Prompt Day #125: Bret Easton Ellis’s’ novel, American Psycho, begins and ends by quoting common signage (like “This is Not an Exit”). Choose two signs from your environment and use them to launch into, frame, or otherwise motivate a horror story.



                The killer pushed through the doors marked Authorized Personnel Only. There was no one on the other side to stop him or ask for his ID badge. He walked into the maze like structure of the hospital’s operating suite. His boots echoed on the tile floor in the otherwise silent hallways. He was looking for the man, a doctor, who was responsible for the death of his wife and son. Never mind that they were brought here after the accident that he caused. He saw a board listing surgical procedures and the rooms they were occurring in. Beside these were written the last names of the surgeons working in that particular room. The killer found the names he was searching for. Rooms 3 and 6. He followed the rooms around the corner until he found the one he was looking for. Through the window, he could see his soon to be victim hunched over the operating table. The frame of the man seemed smaller than he remembered but it had been fifteen years ago, so perhaps it was age alone.

He pushed open the door and stepped inside. The sound of his footsteps announced his arrival. The activity in the room stopped and everyone turned. The killer shot the bystanders with three quick, silent shots, but the surgeon, was saved for something more sinister. The surgeon grabbed his scalpel and held it up defensively.

“Hello” The killer said “do you remember me?”

“No, I’m sorry, I don’t. Please don’t hurt me, whatever I did to you, I’m sorry.” The surgeon said

“You failed to save my wife. We were in an accident, she was injured, badly. Her spleen and liver. You failed to save her. I was punished for your failure. I had fifteen years taken from me” The killer pulled a knife from a sheath on his belt “Now you will suffer the same fate as she did.”

“Wait! I do remember you. It was your wife and son. You were drunk, you wrecked the car into the side of a store, yes, the little convenience store on the corner. Listen, I tried to save her, I did, she’d lost so much blood, I…” He couldn’t finish his thought. The knife plunged into his belly gutted him up to his sternum. The wet splash of his innards falling from the gaping wound was drowned by the surgeon’s screams. The killer, who had studied human anatomy while in prison, went for the man’s liver and spleen; chopping and slicing. He hit a vessel, a large one and blood spit out onto the front of the man who had been charged with kidnapping and two counts of manslaughter. The life faded from the eyes on the man who could have saved him from the manslaughter charges but didn’t. The killer glanced at the only other living being left in the room. He or she (he couldn’t tell, the body was carefully draped) lay sleeping on the table, a large incision oozed blood down the drape—or maybe the blood had come from the surgeon, he couldn’t tell. He watched the pulsations and peristalsis proving life continuing in the midst of death. He walked out of the room and further down the hall.

He entered room 6 in the same way he did room 3. This time the body lying on the table was small, about the same size his son had been. The man who did not save his son, who allowed him to suffer for days before succumbing to infection stood with his hands up, wide eyed over his surgical mask.

“Hello, doctor. It’s good to see you again after all this time. I’m sure my son would have loved to come to see you today too, but he died sixteen years ago.” The killer said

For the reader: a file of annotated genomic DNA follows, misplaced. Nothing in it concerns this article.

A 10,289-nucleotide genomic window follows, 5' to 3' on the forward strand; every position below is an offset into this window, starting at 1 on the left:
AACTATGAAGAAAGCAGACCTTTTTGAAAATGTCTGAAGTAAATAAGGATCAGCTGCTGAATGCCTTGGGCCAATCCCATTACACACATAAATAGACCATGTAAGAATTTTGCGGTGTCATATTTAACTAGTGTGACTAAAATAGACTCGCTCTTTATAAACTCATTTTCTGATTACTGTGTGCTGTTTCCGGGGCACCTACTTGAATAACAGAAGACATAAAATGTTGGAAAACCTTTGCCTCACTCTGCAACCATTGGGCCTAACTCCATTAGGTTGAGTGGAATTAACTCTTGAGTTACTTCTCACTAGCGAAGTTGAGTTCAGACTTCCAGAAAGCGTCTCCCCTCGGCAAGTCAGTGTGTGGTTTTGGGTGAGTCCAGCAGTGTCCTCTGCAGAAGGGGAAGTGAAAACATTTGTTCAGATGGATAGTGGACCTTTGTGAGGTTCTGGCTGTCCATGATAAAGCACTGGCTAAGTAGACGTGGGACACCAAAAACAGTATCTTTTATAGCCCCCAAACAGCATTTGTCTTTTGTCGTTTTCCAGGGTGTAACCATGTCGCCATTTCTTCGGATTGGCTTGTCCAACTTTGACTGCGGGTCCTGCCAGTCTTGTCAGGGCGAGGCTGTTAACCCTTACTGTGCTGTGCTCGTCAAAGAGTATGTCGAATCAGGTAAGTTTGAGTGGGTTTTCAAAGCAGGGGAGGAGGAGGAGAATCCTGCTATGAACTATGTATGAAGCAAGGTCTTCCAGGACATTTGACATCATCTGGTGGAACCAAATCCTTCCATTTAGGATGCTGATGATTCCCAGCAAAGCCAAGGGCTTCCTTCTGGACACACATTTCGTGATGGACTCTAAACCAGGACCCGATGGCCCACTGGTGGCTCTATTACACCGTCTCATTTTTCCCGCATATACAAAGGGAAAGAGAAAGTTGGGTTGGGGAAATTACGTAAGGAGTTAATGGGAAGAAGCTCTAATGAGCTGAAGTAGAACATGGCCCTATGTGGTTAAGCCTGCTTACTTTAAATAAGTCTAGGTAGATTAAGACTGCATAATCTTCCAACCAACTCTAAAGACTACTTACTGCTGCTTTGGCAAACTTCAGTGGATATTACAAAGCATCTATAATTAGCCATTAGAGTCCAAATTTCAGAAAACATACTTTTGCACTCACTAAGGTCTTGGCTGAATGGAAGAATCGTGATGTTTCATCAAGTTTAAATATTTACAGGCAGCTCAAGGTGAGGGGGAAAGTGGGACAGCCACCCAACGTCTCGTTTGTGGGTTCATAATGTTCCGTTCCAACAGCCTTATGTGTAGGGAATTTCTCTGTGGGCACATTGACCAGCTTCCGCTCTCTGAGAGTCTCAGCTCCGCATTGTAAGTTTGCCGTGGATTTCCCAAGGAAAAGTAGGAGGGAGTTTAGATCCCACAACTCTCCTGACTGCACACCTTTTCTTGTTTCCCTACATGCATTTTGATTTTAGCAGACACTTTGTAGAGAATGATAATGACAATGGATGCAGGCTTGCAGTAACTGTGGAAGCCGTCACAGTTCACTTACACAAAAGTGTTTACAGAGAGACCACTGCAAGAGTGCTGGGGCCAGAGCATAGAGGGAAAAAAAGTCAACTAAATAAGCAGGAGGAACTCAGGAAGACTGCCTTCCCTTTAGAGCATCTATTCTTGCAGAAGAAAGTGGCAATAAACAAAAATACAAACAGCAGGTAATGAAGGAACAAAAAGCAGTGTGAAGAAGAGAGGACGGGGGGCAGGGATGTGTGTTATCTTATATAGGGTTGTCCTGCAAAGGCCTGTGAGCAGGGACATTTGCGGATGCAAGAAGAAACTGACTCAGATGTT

“Oh my God. Your son was the one with the bad burns after the accident.” The pediatric surgeon said, remembering. “But you went to prison. You kidnapped them when your wife tried to leave you, you were drunk and you kidnapped them. You drove the car into the QuiKPik and it caught fire.”

“Yes, and you let him die. You let him lay in pain for days as infection took over his entire body and he died in pain” The killer said. He reached into the satchel he’d carried in with him. “Now you will pay for what you did. Pay for his pain and my suffering. I spent fifteen years behind bars doing your time. You killed him, not me.” He pulled out a small blow torch and lit it.

“No!” the surgeon screamed. The killer shot him in the knees and was on top of him before the man could crawl away. He started at the man’s head, the smell of burning hair was almost too much to bare, bringing him back to that night. The night he had only tried to make her see she was making a huge mistake. If he had been able to get them both away from all the influences of her stupid family, he would have been able to make her see. He should not have beat her so badly, he knows that, but otherwise, she wouldn’t have gone willingly. Later, she would have understood he did it all because he loved her. But now she was gone and his son was gone and he had nothing.

The surgeon had stopped squealing. His face was gone anyways, his throat and chest were charred. The killer stood up. His legs wet with the blood from the man’s knees. It was time to go to the ER now. He left the torch but reloaded the gun.

He continued around the hallway maze until he saw a sign marked “Surgical Waiting Area”. He had only had to shoot two more people on his way out. He pushed through the door and out into the waiting area. Anxious families looked up at him as he stepped out. Their looks of horror reminded him of the blood that covered him head to toe and he thought he might need to go back and change into scrubs. There was no time though, so instead he walked on, ignoring the frightened stares. The door swung shut behind him. Its sign warning Appropriate Attire Must Be Worn Beyond These Doors was not seen by the man in the blood soaked jeans and tee shirt heading towards the Emergency Department.